MItchell H. Rubinstein
Saturday, April 27, 2013
Workers Memorial Day 2013
Matt Pelletier writes to tell us about Workers Memorial Day which is on April 28, 2013. He published a tribute page which is full of interesting information about OSHA. I did not know anything about Workers Memorial Day. He describes it as follows:
Workers memorial day is a commemoration day that is celebrated in the U.S and abroad each year on April 28th. It is meant to remember those who have been killed or left disabled as a result of an injury suffered at work. It’s an opportunity to recognize the preventable nature of most workplace accidents and bring greater awareness to safety campaigns and legislation.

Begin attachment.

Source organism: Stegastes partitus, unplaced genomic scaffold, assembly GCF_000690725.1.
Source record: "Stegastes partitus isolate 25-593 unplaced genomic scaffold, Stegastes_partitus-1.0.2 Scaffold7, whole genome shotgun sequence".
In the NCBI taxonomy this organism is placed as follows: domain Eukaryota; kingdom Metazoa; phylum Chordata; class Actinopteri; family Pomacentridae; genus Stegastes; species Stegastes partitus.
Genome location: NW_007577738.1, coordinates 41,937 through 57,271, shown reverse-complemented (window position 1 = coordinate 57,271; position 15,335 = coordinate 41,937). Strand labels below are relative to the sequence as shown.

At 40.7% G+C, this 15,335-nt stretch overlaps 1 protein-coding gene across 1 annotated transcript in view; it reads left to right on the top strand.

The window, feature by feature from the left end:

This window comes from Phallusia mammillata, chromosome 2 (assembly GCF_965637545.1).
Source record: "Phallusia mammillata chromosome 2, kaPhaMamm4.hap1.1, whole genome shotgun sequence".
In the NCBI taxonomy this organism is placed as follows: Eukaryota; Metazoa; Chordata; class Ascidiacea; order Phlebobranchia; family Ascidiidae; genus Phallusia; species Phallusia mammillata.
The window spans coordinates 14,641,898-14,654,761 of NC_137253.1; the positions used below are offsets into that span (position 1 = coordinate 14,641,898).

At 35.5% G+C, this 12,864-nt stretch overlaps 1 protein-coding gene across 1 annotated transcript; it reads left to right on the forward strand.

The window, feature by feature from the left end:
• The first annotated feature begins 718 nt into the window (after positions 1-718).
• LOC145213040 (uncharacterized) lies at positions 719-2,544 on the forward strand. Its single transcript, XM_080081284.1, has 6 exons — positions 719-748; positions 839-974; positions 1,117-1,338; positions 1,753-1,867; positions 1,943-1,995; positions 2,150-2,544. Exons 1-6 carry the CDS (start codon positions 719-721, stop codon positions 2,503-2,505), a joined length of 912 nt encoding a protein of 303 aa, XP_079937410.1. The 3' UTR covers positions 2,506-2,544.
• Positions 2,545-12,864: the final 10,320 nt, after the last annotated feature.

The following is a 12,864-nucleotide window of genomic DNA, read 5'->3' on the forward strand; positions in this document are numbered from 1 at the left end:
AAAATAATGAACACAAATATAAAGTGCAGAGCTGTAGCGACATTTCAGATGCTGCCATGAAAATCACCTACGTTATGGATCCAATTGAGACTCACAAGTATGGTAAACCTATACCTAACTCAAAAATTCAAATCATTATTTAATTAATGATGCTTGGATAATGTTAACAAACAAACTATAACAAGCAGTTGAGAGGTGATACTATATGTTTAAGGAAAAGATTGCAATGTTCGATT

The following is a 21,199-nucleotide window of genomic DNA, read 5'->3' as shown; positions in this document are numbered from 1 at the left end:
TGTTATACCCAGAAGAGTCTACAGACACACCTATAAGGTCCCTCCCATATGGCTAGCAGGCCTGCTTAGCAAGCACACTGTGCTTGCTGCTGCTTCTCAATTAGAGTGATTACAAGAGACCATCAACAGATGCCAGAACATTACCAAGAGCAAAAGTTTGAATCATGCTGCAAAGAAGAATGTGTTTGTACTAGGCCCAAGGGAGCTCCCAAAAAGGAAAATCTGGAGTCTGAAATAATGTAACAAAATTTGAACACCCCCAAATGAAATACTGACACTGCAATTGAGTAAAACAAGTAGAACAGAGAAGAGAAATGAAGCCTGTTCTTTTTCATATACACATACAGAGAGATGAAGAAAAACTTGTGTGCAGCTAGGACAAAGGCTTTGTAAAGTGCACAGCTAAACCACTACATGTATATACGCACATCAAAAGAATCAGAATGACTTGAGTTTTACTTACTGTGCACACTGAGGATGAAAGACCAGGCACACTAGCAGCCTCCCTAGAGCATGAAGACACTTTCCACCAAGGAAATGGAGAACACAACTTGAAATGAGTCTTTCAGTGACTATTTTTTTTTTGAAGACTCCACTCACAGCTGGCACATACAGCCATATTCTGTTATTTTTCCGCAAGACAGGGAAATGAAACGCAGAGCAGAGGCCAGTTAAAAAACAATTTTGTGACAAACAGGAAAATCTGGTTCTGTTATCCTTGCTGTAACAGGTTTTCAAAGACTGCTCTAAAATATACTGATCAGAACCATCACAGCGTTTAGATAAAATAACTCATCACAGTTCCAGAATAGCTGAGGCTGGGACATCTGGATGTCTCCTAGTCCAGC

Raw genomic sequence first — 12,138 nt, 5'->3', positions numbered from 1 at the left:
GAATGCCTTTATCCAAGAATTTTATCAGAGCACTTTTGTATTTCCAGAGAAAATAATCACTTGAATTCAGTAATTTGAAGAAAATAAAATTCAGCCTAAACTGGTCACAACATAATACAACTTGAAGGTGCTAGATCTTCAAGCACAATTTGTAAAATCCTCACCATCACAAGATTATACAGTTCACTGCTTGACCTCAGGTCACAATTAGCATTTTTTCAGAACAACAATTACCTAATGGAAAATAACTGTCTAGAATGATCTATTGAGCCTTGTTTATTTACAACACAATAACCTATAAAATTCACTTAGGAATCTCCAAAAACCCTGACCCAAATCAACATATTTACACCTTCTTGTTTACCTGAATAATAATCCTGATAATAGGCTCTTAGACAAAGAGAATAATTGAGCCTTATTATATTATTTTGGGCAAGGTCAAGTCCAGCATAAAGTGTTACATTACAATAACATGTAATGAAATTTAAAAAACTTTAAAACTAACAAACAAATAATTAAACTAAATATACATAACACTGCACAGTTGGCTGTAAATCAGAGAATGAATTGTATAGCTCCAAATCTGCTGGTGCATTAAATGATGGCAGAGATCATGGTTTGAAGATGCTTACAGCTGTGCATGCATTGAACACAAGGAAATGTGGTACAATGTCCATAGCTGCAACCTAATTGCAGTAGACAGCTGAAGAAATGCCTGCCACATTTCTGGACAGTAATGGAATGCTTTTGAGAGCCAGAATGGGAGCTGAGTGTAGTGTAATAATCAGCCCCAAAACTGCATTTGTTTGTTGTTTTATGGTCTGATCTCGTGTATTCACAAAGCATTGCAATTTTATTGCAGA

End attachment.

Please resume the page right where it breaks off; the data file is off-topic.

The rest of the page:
His web page is certainly worth reading.
Mitchell H. Rubinstein
Extraneous Facebook Remarks Leads To Remand For Re-Sentencing
Debra Cassens Weiss at ABA Journal has this report about a strange federal child pornography case in Connecticut where the appeals court has remanded the case back to the trial court for re-sentencing. From the story:
...[U.S. District Judge] Eginton justified his decision to impose the longer sentence by referencing “Facebook, and things like it, and society has changed.” He speculated that the proliferation of Facebook would spur an increase in child pornography, and said he hoped Facebook founder Mark Zuckerberg was “enjoying all his money because … he’s going to hurt a lot of people,” the appeals panel said.
The appellate court remanded for a new sentencing hearing, stating, "“It is plain error for a district court to rely upon its own unsupported theory of deterrence at sentencing, especially where, as here, that theory has little application to the actual facts of the case itself."